- Heart disease
- Chronic Lung disease
- Liver disease
- HIV and STDs
- Other risks for the leading causes of death
Many public health problems are actually personal solutions. People are treating their symptoms. For professionals to treat the symptoms, as well, it is like trying to put out a house fire by tending only to the smoke. For example, methamphetamine is a psychostimulant used to increase alertness, concentration, energy and can induce euphoria, enhance self-esteem and increase libido. Originally used as an anti-depressant, it is now commonly abused possibly due to being used to self-medicate underlying trauma. Treating only the addictive behavior will do little to heal the reasons why a person needs a destructive coping mechanism to function. Due to this, the ACE study encourages collaboration between physical and social sciences. Reductionist ideology separating biological, psychological and social aspects decreases professionals in every discipline’s ability to tackle public health issues. In his Executive Summary, Dr. Anda writes,
This vast array of problems that arise from ACEs calls for an integrated, rather than separate or categorical perspective of the origins of health and social problems throughout the lifespan. This approach to growing up with ACEs, and to the consequences of exposure to them, may unify and improve our understanding of many seemingly unrelated health and social problems that tend to be identified and treated as categorically separate issues in Western society. Development of more integrated approaches will likely contribute to more meaningful diagnoses, improved treatment of affected personas, and better integration of research priorities, preventive and social services and legal venues.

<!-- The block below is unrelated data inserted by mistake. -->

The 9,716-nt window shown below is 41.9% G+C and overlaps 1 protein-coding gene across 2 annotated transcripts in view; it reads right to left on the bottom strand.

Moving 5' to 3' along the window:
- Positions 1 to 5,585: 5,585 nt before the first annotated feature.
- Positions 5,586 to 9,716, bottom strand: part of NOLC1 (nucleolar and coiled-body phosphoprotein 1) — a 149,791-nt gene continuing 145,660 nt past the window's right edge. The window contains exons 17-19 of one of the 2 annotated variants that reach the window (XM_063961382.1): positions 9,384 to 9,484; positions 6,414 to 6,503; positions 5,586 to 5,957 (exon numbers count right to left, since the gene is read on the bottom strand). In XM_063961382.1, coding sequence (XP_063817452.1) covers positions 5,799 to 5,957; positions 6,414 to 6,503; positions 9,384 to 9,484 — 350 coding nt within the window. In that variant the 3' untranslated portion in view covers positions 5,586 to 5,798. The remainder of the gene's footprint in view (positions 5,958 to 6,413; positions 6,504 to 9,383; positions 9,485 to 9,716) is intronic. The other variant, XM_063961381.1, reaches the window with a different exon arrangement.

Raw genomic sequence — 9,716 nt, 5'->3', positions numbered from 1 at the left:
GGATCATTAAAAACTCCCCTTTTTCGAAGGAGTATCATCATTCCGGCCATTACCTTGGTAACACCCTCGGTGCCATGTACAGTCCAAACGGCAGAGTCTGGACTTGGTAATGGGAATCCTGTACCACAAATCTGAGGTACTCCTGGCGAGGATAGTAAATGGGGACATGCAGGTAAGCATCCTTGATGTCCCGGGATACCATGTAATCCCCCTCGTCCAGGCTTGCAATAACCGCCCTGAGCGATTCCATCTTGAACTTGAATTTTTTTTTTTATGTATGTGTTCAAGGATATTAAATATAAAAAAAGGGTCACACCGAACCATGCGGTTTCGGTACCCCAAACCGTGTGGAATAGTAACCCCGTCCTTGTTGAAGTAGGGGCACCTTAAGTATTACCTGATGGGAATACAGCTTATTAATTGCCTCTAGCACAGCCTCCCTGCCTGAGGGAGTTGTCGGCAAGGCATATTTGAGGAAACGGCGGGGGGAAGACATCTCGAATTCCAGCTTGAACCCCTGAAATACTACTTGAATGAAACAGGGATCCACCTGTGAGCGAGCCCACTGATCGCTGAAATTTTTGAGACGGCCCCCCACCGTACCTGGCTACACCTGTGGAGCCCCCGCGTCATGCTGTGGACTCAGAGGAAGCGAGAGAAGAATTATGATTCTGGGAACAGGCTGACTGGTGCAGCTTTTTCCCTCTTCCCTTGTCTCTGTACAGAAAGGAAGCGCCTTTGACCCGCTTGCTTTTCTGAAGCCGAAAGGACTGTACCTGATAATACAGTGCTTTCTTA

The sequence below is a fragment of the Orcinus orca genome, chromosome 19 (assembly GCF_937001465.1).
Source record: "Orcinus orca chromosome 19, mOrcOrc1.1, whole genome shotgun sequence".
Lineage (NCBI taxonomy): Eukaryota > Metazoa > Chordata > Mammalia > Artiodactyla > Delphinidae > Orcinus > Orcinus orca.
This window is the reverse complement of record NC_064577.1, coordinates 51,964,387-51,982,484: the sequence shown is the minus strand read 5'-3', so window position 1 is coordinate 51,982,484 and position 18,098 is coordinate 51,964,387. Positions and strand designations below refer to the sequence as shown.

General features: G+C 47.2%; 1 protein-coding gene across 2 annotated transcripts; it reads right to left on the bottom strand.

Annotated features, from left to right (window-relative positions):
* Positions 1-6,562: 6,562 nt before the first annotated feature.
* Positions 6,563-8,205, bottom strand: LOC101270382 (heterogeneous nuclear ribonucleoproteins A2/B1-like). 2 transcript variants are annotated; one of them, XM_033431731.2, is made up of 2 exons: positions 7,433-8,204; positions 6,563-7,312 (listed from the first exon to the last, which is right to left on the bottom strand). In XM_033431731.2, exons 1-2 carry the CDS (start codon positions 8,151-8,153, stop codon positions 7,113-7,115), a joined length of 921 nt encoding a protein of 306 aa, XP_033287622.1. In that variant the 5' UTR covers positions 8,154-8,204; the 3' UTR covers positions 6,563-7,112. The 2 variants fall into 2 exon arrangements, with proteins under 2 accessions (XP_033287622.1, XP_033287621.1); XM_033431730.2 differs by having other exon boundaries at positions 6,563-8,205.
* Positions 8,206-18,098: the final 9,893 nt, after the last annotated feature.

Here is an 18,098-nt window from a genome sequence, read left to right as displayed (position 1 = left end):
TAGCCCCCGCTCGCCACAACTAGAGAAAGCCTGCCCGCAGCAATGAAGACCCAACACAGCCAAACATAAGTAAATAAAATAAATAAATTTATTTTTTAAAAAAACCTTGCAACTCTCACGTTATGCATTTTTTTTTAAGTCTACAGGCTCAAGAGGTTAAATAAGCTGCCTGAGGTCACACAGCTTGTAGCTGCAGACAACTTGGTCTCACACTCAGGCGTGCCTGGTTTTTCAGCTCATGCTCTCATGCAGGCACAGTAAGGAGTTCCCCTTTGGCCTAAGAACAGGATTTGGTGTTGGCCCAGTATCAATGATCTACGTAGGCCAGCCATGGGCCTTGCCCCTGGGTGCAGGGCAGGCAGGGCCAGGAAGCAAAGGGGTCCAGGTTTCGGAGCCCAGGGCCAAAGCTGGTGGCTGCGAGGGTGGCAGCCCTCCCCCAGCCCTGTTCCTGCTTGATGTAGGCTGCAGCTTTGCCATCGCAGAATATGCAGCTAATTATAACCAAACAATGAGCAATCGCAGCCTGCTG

The ACE study assists criminal justice practitioners with the information to work collaboratively with other professionals in addressing situations in which children are being exposed to ACEs but also to assist adults struggling with past traumatic experiences presenting as criminal justice problems. One of the findings of the on-going study show the positive influence and reduction of public health problems when professionals simply acknowledge a person’s ACEs and allowing them to vocalize and, therefore, reduce the shame, secrecy and stigma of their experiences. With recognition, awareness and collaboration, first responders and others in the criminal justice field can assist with developing and applying practical solutions.
About The Author:
Michelle Perin has been a freelance writer since 2000. Her credits include Law Enforcement Technology, Police, Law and Order, Police Times, Beyond the Badge, Michigan State Trooper, Michigan Snowmobiler Magazine and Chief of Police. She writes two columns a month for Officer.com. Michelle worked for the Phoenix (AZ) Police Department for almost eight years. In December 2010, she earned her Master’s degree in Criminology and Criminal Justice from Indiana State University. Currently, Michelle works as the Administrative Coordinator at Jasper Mountain a residential psychiatric facility for children. In her spare time, she enjoys being the fundraising coordinator for the Lane Area Ferret Shelter & Rescue, playing her bass, working on her young adult novel Desert Ice and raising her two sons in a small town in Oregon.